But I digress. So anyway I shared a lot in college, and straight from college I got married so there was more sharing happening there (although, *wink* *nudge* some of it was quite nice.) The one thing I currently own which is MINE, entirely all MINE, is my car. It's a little green box. It's kinda too small for me, legs and big bazoombas wise. It's totally impractical for kids. It still has a tape deck and the radio button is either quiet or loud but never off since it's broken. The trunk is filled with more junk than you can imagine, including about 100 (literally) blank pads of paper. Until recently it also had a croquet set. My car is all mine because I bought it with money that my grandmother left me. It remains the single most expensive thing I ever purchased, and I bought it with money all my own. I think of it as my little slice of freedom. I adore my car...as in, really love the damn thing {insert adoring swooney puppy dog love look.}

One of the more exciting parts about the business is that it's now the second thing which is mine. All mine. It was me who decided to follow this crazy route. Me who made the phone calls. Me who bought the equipment. Me whoe wrote loads of spreadsheets, and even more "To Do" lists. Me who harassed friends, tested recipes, doodled cake designs on napkins, read a lot of how-to books, ate too much butter cream and me who decided that yes, cupcakes are annoying but have a high profit margin. So I was (as per usual) gloating about all this to DH. About how the biz was all about me, me, me me, me.

The gloat lasted about 24 hours, and if I'm honest it wasn't as satisfying as I thought it was going to be. It was {maniacal laugh} MINE. ALL MMMIIIINNNNNEEEEE. But somehow it felt a little bit hollow. What I've realised since then is that while my name is on the lease, my name is on the business card, my name is on the website, and my name is all over the damn place....it actually belongs to a whole LOT of people.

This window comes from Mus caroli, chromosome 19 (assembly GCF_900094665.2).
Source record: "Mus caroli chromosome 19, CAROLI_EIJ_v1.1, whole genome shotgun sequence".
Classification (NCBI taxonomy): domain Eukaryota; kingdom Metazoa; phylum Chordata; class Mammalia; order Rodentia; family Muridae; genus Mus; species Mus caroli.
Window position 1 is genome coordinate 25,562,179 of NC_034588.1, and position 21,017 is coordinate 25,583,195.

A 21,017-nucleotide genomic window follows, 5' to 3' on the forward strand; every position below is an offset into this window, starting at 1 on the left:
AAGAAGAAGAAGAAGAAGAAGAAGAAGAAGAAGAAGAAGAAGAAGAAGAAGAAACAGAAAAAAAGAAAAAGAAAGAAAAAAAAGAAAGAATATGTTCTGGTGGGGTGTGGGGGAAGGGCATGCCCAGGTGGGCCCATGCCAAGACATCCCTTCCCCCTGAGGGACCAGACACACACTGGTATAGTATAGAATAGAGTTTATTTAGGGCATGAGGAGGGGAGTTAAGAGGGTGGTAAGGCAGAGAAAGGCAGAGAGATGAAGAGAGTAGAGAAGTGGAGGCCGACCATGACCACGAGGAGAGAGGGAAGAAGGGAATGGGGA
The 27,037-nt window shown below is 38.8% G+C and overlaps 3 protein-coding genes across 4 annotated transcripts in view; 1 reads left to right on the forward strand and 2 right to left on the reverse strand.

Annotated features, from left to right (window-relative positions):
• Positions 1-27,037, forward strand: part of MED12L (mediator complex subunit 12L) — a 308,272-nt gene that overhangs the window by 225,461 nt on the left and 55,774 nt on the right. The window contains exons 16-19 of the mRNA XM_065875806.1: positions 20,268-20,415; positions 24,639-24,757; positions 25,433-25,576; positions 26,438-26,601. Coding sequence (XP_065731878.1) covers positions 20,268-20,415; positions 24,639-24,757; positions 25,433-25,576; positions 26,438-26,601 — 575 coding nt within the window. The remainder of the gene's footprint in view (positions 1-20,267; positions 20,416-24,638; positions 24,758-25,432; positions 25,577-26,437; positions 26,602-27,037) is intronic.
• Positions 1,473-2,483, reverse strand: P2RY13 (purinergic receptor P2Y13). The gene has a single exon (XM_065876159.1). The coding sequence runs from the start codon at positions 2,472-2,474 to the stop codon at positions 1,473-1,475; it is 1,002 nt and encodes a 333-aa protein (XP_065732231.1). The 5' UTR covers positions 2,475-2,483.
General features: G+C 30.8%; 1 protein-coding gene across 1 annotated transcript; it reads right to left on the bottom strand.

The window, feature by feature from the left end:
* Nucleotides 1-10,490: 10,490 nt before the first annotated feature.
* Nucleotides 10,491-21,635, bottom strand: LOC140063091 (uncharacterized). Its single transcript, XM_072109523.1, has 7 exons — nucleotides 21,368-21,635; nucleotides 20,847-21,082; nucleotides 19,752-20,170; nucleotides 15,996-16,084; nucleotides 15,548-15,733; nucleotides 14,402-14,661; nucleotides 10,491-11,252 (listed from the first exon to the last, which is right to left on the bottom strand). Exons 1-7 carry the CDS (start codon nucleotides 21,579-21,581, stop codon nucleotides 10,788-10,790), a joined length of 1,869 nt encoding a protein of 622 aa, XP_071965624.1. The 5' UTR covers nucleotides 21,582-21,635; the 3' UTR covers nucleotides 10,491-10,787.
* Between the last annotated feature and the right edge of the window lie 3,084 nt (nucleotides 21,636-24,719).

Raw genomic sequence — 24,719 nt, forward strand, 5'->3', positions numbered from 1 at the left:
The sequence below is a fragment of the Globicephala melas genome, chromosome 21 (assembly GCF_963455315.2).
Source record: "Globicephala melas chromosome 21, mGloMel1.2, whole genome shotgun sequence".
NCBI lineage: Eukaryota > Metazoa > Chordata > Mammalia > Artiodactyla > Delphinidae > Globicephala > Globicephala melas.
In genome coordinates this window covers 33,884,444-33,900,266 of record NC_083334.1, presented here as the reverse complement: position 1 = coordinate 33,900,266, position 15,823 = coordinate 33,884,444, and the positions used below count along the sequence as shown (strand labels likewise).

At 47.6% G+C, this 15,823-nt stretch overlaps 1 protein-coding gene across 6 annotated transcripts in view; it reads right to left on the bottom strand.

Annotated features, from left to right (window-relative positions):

• DH: who babysat the kids while I went to culinary school, who ate endless rounds of cake (I know, not exactly a sacrifice), who continues to be patient while my too-tired self ignores his 'but what about me?" needs for kisses and cuddles
  • My IL's: who also babysat kids, ordered cakes, talked me up to their friends and anyone else who would listen
  • My SIL & BILS: Who offered advice, tasted and tried to be polite about yet more cakes, and who continue to be as supportive as their busy lives allow
  • My own family and siblings: Who, by virtue of their wanting to be here (so they can order, taste, and talk me up) are with me every single day even though they don't feel like they are
  • My kids: Who start asking what kind of birthday cake they're going to get...the day AFTER their birthday
  • My friends, both here and overseas, in real life and on-line: Words couldn't express. I mean, really. Extra special thanks to Alexis, Martene, Sez, Wends, Sacha, Joshua, Rubina...(real names used to expose the not-so-innocent. You guys rock.)
  • ...and all those people who, in the past 3 years or so, ordered stuff, ate stuff, talked to me, taught me, suffered my talking back, and in general helped me build this thing called Three Sweeties. (doncha love my gratuitous linking?)